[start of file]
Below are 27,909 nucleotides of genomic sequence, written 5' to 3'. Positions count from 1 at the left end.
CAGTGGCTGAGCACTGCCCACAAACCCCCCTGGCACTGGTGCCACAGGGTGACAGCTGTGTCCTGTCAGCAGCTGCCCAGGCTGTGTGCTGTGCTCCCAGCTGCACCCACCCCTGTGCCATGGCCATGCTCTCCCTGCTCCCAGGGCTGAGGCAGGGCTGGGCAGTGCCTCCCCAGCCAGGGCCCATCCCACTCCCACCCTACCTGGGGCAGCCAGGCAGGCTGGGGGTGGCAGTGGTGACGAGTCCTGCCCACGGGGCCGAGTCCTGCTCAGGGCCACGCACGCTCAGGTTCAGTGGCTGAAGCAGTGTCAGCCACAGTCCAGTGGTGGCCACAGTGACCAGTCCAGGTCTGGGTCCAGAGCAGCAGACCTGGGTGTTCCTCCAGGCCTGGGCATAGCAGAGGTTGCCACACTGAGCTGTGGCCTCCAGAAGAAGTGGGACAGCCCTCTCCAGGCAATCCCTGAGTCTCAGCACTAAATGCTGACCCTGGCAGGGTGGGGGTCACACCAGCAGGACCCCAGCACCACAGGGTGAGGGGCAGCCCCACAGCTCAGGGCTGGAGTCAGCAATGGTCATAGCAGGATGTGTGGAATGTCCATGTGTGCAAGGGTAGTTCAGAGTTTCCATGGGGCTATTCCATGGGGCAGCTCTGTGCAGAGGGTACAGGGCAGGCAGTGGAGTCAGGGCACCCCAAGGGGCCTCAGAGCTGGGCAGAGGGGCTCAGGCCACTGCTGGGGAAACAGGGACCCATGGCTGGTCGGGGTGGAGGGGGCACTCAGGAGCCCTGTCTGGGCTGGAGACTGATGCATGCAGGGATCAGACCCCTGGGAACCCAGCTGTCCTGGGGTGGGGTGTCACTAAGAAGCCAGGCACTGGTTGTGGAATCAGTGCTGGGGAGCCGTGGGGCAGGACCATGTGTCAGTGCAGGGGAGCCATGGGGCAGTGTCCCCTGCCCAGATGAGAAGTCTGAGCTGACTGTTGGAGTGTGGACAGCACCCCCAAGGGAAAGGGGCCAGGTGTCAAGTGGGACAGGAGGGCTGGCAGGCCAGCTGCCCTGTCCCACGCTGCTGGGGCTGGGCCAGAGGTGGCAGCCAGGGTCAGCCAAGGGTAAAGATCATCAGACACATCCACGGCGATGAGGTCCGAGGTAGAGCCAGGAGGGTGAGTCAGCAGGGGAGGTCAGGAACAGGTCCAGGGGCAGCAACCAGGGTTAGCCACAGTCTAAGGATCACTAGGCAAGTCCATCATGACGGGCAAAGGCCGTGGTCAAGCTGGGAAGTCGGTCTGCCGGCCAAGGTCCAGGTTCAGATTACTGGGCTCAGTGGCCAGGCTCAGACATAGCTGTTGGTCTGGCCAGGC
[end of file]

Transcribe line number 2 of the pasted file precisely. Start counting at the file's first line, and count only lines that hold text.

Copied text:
CAGTGGCTGAGCACTGCCCACAAACCCCCCTGGCACTGGTGCCACAGGGTGACAGCTGTGTCCTGTCAGCAGCTGCCCAGGCTGTGTGCTGTGCTCCCAGCTGCACCCACCCCTGTGCCATGGCCATGCTCTCCCTGCTCCCAGGGCTGAGGCAGGGCTGGGCAGTGCCTCCCCAGCCAGGGCCCATCCCACTCCCACCCTACCTGGGGCAGCCAGGCAGGCTGGGGGTGGCAGTGGTGACGAGTCCTGCCCACGGGGCCGAGTCCTGCTCAGGGCCACGCACGCTCAGGTTCAGTGGCTGAAGCAGTGTCAGCCACAGTCCAGTGGTGGCCACAGTGACCAGTCCAGGTCTGGGTCCAGAGCAGCAGACCTGGGTGTTCCTCCAGGCCTGGGCATAGCAGAGGTTGCCACACTGAGCTGTGGCCTCCAGAAGAAGTGGGACAGCCCTCTCCAGGCAATCCCTGAGTCTCAGCACTAAATGCTGACCCTGGCAGGGTGGGGGTCACACCAGCAGGACCCCAGCACCACAGGGTGAGGGGCAGCCCCACAGCTCAGGGCTGGAGTCAGCAATGGTCATAGCAGGATGTGTGGAATGTCCATGTGTGCAAGGGTAGTTCAGAGTTTCCATGGGGCTATTCCATGGGGCAGCTCTGTGCAGAGGGTACAGGGCAGGCAGTGGAGTCAGGGCACCCCAAGGGGCCTCAGAGCTGGGCAGAGGGGCTCAGGCCACTGCTGGGGAAACAGGGACCCATGGCTGGTCGGGGTGGAGGGGGCACTCAGGAGCCCTGTCTGGGCTGGAGACTGATGCATGCAGGGATCAGACCCCTGGGAACCCAGCTGTCCTGGGGTGGGGTGTCACTAAGAAGCCAGGCACTGGTTGTGGAATCAGTGCTGGGGAGCCGTGGGGCAGGACCATGTGTCAGTGCAGGGGAGCCATGGGGCAGTGTCCCCTGCCCAGATGAGAAGTCTGAGCTGACTGTTGGAGTGTGGACAGCACCCCCAAGGGAAAGGGGCCAGGTGTCAAGTGGGACAGGAGGGCTGGCAGGCCAGCTGCCCTGTCCCACGCTGCTGGGGCTGGGCCAGAGGTGGCAGCCAGGGTCAGCCAAGGGTAAAGATCATCAGACACATCCACGGCGATGAGGTCCGAGGTAGAGCCAGGAGGGTGAGTCAGCAGGGGAGGTCAGGAACAGGTCCAGGGGCAGCAACCAGGGTTAGCCACAGTCTAAGGATCACTAGGCAAGTCCATCATGACGGGCAAAGGCCGTGGTCAAGCTGGGAAGTCGGTCTGCCGGCCAAGGTCCAGGTTCAGATTACTGGGCTCAGTGGCCAGGCTCAGACATAGCTGTTGGTCTGGCCAGGC